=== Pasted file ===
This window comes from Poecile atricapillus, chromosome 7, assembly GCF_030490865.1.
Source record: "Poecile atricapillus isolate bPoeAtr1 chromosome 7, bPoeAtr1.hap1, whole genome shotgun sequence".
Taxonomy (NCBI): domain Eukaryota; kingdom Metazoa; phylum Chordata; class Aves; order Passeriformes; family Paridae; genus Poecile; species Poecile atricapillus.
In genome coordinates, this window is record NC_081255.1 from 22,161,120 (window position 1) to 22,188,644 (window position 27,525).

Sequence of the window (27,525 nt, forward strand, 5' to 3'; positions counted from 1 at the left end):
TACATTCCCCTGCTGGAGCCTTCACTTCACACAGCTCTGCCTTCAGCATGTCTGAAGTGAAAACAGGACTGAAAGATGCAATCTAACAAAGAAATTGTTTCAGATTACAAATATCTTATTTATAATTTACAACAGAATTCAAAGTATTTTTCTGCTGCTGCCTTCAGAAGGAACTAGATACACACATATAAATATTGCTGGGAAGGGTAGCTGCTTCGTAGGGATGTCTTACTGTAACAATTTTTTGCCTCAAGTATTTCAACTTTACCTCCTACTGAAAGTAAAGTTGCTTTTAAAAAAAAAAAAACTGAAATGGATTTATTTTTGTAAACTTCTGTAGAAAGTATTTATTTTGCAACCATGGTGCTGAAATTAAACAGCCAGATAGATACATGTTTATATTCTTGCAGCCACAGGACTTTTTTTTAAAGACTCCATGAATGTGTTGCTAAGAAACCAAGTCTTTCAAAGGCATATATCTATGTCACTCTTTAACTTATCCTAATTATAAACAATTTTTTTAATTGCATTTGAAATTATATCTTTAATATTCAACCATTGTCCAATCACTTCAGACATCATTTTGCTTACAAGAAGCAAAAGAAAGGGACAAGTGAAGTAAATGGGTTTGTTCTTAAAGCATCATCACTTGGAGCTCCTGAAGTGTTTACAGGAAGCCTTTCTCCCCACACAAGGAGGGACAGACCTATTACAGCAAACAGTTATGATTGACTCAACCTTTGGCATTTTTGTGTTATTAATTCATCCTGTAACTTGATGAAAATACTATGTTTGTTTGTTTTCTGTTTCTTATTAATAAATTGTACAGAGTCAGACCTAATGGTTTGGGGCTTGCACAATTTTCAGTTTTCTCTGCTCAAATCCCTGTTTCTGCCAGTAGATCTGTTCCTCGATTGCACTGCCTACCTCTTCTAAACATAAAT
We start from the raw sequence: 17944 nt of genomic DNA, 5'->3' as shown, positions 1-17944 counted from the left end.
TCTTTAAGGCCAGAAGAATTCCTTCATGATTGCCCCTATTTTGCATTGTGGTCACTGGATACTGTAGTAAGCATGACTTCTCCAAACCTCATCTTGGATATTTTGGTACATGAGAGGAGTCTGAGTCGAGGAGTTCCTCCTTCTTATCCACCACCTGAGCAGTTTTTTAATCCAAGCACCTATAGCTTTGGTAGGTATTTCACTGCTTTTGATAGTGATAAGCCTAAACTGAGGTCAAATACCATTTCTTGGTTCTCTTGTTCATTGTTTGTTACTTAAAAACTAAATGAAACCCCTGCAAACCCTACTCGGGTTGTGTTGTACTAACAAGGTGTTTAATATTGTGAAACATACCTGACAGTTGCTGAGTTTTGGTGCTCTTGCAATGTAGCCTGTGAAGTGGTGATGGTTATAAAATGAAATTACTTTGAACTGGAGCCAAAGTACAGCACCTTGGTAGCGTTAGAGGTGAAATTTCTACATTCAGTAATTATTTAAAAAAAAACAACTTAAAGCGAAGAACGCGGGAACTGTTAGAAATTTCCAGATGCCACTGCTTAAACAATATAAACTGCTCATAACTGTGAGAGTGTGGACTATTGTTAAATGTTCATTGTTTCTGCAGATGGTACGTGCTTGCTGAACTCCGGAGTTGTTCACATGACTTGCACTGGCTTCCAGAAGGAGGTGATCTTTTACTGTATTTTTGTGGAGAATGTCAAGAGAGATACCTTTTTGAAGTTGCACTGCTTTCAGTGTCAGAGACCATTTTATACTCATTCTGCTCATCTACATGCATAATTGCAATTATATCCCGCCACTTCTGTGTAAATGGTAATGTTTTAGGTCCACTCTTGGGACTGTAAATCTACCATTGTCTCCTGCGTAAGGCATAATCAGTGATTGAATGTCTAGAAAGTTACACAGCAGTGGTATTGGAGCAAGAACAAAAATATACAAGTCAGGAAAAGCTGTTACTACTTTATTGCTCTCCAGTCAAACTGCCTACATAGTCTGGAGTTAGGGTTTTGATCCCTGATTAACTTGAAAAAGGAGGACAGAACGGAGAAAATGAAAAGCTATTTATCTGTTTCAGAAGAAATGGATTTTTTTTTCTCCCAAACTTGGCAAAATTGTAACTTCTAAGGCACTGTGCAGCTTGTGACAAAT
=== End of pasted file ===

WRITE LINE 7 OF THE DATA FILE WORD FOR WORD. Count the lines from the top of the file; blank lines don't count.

We start from the raw sequence: 17944 nt of genomic DNA, 5'->3' as shown, positions 1-17944 counted from the left end.